One of the most widely used browsers, Google Chrome has been updated to version 77, which finally introduces ‘Site Isolation’ on Android and delivers improvements to further protect sensitive data from being stolen on its desktop counterpart.
Before we talk about Site Isolation on Android, it’s essential to note that our phones are resource-constrained. You cannot launch multiple processes on mobile in the blink of an eye, thus, Chrome on Android employs a slimmer form of Site Isolation. The feature has been enabled for few websites as compared to the desktop version to not bog down the mobile device.
In its official blog post, the Chromium team says “Site Isolation is turned on only for high-value sites where users log in with a password. This protects sites with sensitive data that users likely care about, such as banks or shopping sites, while allowing process sharing among less critical sites.” This means whenever Chrome sees password interaction on a website, it will protect the same with Site Isolation to keep malicious users at bay.
Site Isolation in Chrome 77 on Android is password-triggered and has been enabled for 99% of the users (that own mobile devices with at least 2GB RAM).
If you’re not familiar with Site Isolation, it’s a feature that was introduced with Google Chrome 67 last year to prevent malicious sites from stealing passwords, cookies, and additional data from open browser tabs. The browser now uses a dedicated process to render the content of each website, thus, isolating it from the rest of the websites that users may have open in other tabs.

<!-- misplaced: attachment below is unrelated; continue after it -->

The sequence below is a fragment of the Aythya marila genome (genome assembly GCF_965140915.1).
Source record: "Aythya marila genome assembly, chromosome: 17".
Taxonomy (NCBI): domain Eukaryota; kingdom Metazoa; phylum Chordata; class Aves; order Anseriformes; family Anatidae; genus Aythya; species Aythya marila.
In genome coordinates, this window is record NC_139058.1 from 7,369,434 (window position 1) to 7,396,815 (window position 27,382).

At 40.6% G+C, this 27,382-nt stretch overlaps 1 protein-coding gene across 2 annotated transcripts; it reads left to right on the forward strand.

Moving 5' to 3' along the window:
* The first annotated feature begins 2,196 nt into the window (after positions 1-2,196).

Turning our attention to improvements on desktop, the feature was initially debuted to protect users against hackers who may use a Spectre-like vulnerability to secretly gain sensitive data access from a web process. It’s now being upgraded to protect the users against “significantly stronger attacks” for a variety of different compromised renderer processes.
You can check out the complete list of compromised renderer processes that Chrome 77 will protect using Site Isolation right here. However, it’s now looking to improve this by protecting CSRF defenses, additional data types with Cross-Origin Read Blocking, and a wider reach by removing exceptions from the mix.
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